I wholeheartedly disagree with the concept of completely removing children from “regular” worship. It’s a stupid, modern idea that perpetuates what’s wrong with our sense of worship.
What’s wrong with our sense of worship?
By and large, we speak of worship in terms of what it means to us. Going to church makes me feel good. It reenergizes me, gets me ready for the week.
That’s why we argue about worship styles and formats.
We’ve made worship about us. Worship is all about God.
Keeping fidgety children out of worship helps me focus more. Friend, if you can’t focus on God when you’re in a sanctuary, it’s not that child’s fault. How are you going to focus on God outside of the sanctuary?
Of course, we won’t say it’s because they’re disruptive. It’s to help them learn about Jesus. If that we’re true, you’d have brought them to Sunday School.
Now, again, having a complete worship “experience” just for children bothers me. What I wrestle with is whether there are moments or times when it’s good to allow children a time for themselves. My inclination is no. But I’ve always been a little flexible.
Think about looking for your next perfect job. That’s the context of the article. The first question people often have when discerning a career move or a new job is, “Is this the right job for me?”
Basic, right? That question would lead to other questions, hopefully.
Here’s Forbes’ better question: Do I want to be exactly like the people who work here?
If I were to ask myself that question, imagine what I would have to pay attention to. Think about what I would be looking at in a potential place of employment.
I wonder if, on some level, people ask that kind of question of church. If a friend invites them to a church, they have to make a decision that mirrors the idea of that question. In other words, is their friend the kind of person they want to go to church with?
What are the attitudes people notice of your church? What are the impressions your church makes to someone new? Would someone new want to be like anyone you picked out of your congregation?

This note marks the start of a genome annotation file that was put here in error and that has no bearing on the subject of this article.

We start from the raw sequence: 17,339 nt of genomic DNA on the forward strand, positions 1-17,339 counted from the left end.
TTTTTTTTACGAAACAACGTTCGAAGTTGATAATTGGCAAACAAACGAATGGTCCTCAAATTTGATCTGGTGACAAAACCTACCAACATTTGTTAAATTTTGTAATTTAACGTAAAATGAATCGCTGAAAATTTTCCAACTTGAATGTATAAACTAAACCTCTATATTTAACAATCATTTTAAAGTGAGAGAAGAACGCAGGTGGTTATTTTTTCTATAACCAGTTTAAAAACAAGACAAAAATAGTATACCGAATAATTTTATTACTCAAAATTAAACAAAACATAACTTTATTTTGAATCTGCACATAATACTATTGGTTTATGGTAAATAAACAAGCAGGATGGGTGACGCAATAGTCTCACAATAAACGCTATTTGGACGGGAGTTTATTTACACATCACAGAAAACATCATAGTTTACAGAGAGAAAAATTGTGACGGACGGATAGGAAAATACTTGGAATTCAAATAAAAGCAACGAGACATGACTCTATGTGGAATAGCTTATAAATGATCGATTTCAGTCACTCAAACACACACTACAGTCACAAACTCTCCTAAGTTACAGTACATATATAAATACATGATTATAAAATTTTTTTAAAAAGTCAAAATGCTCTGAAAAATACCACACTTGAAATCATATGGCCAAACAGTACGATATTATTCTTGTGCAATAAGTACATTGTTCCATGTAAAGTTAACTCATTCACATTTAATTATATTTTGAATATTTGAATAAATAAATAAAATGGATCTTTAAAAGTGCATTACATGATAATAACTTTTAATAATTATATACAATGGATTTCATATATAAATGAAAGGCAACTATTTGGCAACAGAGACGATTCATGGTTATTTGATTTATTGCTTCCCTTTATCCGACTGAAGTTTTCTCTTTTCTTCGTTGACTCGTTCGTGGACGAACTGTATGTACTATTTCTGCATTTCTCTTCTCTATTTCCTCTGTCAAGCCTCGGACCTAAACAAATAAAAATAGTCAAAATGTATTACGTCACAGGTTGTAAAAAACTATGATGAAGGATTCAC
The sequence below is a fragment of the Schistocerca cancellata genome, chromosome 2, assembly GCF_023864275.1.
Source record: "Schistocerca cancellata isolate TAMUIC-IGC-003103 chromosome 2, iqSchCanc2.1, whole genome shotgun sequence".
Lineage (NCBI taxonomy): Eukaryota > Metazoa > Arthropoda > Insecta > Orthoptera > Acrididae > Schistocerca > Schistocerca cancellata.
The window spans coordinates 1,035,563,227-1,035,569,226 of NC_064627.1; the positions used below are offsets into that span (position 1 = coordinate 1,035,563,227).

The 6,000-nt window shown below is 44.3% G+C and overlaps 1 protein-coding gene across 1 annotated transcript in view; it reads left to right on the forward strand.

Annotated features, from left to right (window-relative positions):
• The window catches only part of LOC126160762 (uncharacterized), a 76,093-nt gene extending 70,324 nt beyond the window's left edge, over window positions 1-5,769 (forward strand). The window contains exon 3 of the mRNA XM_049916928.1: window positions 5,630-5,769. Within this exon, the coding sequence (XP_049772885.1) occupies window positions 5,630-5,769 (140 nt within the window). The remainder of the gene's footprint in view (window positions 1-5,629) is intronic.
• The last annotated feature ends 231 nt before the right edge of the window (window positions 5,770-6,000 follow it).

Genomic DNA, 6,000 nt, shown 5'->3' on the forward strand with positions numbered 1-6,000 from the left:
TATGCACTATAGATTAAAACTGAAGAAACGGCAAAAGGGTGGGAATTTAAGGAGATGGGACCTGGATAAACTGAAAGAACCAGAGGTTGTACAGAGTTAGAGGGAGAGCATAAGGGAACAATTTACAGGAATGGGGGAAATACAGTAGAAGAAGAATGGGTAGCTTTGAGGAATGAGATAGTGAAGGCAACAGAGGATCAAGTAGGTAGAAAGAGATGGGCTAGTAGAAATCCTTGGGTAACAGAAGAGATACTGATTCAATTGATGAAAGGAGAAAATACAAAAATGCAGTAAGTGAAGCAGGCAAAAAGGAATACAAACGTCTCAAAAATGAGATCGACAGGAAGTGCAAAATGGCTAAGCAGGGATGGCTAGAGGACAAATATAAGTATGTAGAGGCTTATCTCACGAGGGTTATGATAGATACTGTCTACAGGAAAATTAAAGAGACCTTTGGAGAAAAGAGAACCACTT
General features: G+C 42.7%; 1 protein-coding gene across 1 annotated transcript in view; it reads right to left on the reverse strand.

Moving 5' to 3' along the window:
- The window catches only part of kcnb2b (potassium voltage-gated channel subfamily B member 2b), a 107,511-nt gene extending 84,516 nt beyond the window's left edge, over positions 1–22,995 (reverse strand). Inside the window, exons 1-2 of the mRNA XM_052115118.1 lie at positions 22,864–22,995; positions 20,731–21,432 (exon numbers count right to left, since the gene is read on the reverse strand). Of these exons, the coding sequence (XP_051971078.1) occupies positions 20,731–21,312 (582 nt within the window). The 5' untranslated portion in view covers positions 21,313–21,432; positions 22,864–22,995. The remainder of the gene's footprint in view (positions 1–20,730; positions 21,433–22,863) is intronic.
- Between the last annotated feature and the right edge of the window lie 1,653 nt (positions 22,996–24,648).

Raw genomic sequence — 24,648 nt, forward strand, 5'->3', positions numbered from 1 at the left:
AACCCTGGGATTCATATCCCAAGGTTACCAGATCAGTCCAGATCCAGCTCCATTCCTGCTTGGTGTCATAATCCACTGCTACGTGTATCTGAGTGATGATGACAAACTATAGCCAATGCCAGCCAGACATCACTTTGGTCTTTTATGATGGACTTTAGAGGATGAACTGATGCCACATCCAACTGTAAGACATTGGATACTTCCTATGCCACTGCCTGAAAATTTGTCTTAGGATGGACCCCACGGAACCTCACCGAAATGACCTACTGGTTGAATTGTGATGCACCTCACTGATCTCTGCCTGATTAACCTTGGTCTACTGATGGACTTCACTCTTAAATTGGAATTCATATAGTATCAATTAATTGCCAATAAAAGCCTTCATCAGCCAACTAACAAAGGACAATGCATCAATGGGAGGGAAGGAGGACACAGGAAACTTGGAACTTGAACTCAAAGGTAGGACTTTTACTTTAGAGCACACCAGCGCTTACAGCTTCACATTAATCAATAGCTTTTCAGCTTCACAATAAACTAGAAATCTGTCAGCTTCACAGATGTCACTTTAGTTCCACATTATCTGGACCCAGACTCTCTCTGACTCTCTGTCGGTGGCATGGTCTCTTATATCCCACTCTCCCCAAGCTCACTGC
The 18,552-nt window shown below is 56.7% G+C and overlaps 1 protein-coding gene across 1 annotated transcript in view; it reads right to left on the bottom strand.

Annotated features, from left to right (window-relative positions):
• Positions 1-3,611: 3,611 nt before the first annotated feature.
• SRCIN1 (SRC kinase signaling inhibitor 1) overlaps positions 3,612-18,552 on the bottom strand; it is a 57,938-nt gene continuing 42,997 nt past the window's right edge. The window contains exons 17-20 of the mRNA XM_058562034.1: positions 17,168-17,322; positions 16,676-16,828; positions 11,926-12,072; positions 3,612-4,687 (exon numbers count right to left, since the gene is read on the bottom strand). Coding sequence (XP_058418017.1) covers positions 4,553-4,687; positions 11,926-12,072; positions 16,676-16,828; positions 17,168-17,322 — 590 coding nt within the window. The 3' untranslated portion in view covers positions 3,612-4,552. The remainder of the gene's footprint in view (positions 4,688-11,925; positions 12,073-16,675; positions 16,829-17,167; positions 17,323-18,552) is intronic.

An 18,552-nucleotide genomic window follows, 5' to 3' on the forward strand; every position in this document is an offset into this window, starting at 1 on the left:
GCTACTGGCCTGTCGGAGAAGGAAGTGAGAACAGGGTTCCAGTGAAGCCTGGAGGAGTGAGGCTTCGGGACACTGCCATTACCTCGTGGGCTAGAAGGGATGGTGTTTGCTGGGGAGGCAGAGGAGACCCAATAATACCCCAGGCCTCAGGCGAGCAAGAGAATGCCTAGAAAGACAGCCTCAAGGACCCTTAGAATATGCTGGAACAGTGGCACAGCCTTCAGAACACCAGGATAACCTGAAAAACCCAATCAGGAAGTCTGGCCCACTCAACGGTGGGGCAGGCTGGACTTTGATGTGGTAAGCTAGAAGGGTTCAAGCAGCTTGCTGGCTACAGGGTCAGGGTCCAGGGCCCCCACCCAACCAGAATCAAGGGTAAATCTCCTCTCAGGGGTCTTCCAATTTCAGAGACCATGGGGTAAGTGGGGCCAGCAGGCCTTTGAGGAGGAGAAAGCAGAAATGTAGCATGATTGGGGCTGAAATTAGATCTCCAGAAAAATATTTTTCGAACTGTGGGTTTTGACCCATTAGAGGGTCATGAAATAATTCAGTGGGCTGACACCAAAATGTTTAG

Most of what we argue about is more important to us than it is to God. Not that there aren’t issues that might be important to the Lord. I just don’t think we’ve figured most of those out.
Let’s be honest, how much of what we argue about is more important to us than God?
Sometimes we don’t even know when the original argument ended. Hatfield vs. McCoy. We’re just used to being against each other. Everything is an argument we must win, or, at least, prove how wrong they are. I wish we would all just admit how biased and hypocritical we are. Our politicians are just as liable as theirs, for example.
The energy we spend railing against each other could be used to transform the entire world. But we’d rather be right than help make the world right.
This weekend we had our youth group over at our house. We did all the things we would normally do at youth group. Silly game. Snacks. Coffee, too. Prayer and Bible study.
Right before our Bible study and prayer, I put a gift bag on the table where we were all gathered. It was a red, shiny Christmas bag Santa brought Nathan last year. I told the group that everyone was responsible for giving everyone else a gift when we got together.
“I didn’t know about that,” someone said, nervously. Someone wondered if there was a price limit.
I assured them that this gift was, actually, priceless.
All they had to do was put their phones in the bag. By so doing, we promised each other that every time we meet we would give each other the gift of our undivided attention.
I’m writing this today because I want to remember how shocked I was at how easy it played out. No one complained or refused or came up with their best excuse why they couldn’t. All the phones were in the bag in a matter of seconds.
And we had a great study.
Give it a shot, in youth ministry or anywhere else you might be around people.
This song was offered at the conclusion of my sermon this weekend. We had spoken about the prodigal son and his brother. More or less, the message was that some people don’t want to accept you because they remember what you used to be.
God still calls you beloved, even though others don’t!